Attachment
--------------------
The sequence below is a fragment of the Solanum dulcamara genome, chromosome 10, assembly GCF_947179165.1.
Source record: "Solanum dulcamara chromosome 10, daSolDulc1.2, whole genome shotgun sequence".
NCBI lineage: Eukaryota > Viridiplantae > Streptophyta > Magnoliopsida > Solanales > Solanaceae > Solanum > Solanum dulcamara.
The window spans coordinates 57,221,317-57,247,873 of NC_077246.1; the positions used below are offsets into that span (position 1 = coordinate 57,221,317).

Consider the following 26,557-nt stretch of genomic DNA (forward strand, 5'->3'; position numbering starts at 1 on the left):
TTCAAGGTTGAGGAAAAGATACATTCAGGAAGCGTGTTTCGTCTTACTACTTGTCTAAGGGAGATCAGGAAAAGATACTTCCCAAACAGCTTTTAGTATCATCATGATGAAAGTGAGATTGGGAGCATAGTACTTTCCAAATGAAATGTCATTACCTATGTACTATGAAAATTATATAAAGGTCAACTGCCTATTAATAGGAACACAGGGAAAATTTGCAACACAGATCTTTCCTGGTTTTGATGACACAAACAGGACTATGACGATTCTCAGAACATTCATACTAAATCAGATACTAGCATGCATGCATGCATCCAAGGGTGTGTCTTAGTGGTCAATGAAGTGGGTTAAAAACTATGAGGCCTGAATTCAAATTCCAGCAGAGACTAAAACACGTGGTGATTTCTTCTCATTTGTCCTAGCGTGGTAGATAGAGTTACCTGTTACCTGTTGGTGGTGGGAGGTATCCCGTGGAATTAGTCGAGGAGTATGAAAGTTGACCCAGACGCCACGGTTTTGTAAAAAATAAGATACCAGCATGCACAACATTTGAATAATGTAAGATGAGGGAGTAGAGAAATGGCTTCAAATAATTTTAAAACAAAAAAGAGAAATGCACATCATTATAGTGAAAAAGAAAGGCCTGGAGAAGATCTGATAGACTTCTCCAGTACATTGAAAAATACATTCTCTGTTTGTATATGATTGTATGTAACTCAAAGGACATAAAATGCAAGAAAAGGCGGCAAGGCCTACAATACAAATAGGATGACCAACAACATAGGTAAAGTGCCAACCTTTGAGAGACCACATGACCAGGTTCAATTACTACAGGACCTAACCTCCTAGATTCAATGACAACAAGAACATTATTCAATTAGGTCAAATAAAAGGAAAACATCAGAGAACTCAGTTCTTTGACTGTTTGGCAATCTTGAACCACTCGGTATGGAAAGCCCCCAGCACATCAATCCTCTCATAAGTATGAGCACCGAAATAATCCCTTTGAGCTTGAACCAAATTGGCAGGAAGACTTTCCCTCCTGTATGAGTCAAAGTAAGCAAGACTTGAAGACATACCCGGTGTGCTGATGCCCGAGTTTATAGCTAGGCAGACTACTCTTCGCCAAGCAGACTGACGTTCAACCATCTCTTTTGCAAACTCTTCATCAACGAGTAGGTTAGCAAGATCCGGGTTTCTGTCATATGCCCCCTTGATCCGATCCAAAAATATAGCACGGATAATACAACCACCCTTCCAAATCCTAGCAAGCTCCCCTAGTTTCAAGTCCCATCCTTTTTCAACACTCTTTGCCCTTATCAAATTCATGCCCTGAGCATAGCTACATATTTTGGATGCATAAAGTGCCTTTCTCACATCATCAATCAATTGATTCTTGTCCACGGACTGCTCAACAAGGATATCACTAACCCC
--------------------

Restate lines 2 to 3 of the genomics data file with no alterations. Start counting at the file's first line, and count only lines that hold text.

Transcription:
Source record: "Solanum dulcamara chromosome 10, daSolDulc1.2, whole genome shotgun sequence".
NCBI lineage: Eukaryota > Viridiplantae > Streptophyta > Magnoliopsida > Solanales > Solanaceae > Solanum > Solanum dulcamara.